Nation & World

'I am Papa John'

Ousted pizza chain founder wants his company back


An image of John Schnatter, founder of Papa John’s International, is displayed on a pizza box.
Bloomberg An image of John Schnatter, founder of Papa John’s International, is displayed on a pizza box.

John Schnatter is not finished trying to convince you that he is — still — Papa John.

His new website,, says as much in bold, capitalized letters.

The ousted founder of one of country’s largest pizza chains relentlessly has tried to reclaim his company since resigning as its board chairman last month.

His latest move — launch the website, complete with a dump of press statements and legal documents that he believes will win over employees, investors and customers alike.

“The board wants to silence me,” the site’s homepage reads in red letters. “So this is my website, and my way to talk to you.”

That’s Schnatter’s side of the story. Papa John’s, meanwhile, has focused on reframing its brand and distancing itself from Schnatter over the past few months.

Crisis communications experts say that as Schnatter tries to save face, he’s only leveling blows to the company he founded more than 30 years ago.

In a statement, a Papa John’s spokesperson said the company is not, “nor should we be, dependent on one person.”


The spokesperson said customers, franchisees, employees and investors have been supportive of the steps Papa John’s has taken to separate itself from Schnatter.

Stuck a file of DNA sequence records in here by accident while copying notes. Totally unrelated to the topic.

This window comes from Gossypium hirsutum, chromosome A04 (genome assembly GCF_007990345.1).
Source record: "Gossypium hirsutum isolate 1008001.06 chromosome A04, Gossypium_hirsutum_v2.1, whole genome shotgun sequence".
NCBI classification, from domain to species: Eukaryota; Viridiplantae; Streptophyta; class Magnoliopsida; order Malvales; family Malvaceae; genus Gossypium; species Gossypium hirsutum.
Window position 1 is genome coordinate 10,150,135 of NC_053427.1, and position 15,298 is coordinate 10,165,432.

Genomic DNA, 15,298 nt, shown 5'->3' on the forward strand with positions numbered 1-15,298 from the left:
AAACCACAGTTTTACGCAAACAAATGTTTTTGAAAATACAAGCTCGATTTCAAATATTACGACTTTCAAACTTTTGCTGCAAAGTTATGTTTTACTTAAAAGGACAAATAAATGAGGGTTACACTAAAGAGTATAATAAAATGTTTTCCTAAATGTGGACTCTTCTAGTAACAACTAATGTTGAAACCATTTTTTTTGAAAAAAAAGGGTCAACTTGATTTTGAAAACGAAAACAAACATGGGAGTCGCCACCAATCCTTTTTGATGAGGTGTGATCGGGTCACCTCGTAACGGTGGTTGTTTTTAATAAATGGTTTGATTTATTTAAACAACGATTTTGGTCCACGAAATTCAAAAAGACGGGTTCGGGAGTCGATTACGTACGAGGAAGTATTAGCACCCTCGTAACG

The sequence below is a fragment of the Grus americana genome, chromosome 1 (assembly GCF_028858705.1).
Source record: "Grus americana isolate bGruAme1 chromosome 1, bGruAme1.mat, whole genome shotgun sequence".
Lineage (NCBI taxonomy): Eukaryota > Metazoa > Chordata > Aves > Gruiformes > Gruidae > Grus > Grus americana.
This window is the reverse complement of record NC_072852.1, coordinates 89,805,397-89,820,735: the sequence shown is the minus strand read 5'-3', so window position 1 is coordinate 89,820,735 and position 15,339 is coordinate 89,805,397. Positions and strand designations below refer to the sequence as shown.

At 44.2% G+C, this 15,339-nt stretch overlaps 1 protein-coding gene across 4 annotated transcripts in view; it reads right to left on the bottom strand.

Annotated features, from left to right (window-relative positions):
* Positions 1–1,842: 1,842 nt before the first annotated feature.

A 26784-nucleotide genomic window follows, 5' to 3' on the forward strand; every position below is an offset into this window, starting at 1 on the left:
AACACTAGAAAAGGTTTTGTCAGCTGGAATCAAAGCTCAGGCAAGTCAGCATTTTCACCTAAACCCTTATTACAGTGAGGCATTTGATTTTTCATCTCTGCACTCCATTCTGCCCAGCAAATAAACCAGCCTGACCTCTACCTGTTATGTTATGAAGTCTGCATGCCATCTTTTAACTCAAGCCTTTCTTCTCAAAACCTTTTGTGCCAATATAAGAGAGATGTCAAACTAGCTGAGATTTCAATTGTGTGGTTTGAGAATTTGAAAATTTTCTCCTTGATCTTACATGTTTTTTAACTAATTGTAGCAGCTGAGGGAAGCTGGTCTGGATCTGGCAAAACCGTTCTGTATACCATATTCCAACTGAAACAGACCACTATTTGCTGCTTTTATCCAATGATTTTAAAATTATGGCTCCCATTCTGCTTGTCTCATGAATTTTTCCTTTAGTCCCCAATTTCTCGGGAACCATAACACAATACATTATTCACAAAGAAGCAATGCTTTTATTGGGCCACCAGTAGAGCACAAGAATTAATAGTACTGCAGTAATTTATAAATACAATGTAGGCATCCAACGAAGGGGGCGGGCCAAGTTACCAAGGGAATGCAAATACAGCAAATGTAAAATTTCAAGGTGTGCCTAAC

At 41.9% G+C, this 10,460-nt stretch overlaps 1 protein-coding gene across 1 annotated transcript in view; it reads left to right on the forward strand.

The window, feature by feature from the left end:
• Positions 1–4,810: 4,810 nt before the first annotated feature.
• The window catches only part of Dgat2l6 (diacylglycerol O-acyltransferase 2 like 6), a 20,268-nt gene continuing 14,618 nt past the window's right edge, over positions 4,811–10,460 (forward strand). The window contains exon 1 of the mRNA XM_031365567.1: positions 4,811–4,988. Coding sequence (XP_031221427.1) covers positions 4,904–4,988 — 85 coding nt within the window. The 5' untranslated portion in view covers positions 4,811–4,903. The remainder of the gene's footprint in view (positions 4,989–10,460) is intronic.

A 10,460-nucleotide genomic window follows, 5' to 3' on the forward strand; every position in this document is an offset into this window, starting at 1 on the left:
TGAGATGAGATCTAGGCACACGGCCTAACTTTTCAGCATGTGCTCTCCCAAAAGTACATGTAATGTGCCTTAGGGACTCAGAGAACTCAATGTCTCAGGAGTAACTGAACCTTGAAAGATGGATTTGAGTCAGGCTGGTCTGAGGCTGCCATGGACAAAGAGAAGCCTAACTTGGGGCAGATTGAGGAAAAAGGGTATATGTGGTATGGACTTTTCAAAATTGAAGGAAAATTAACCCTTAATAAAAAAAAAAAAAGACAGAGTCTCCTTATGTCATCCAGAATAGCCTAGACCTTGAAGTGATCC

“No matter what John does, he will not be able to distract from the inappropriate comments he made,” the statement said.

Getting The truth out

On his site, Schnatter says he is “getting the truth out there” and describes the story behind the company’s founding.

Alongside a slew of documents related to his lawsuit alleging that the company did not provide him with proper documents and records, Schnatter uploaded a letter to Papa John’s employees disputing claims that he wanted his image removed from Papa John’s’ building and products.

Schnatter remains a member of the company’s board.

“As you all know, Papa John’s is our life’s work and we will all get through this together somehow, some way,” he wrote in the letter.

The documents also include Schnatter’s claims of misconduct within the company’s top management, including allegations of sexual misconduct, that the board is not addressing.

A week ago Saturday, Forbes reported on the tense culture at Papa John’s and included allegations by four current employees who say that chief executive Steve Ritchie leads “an insular band of executives who are prone to inappropriate behavior and who have received special treatment and fast-tracked careers.”

Ritchie denied those allegations, Forbes reported.

Schnatter resigned as chairman of the Papa John’s board on July 11 after using the N-word during a call between company executives and the marketing agency Laundry Service.


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Schnatter had been participating in a role-playing exercise meant to coach him on public relations crises when he was asked how he would distance himself from racist groups online.

Schnatter later said he regretted resigning and that the Papa John’s board was wrong to dismiss him without an investigation.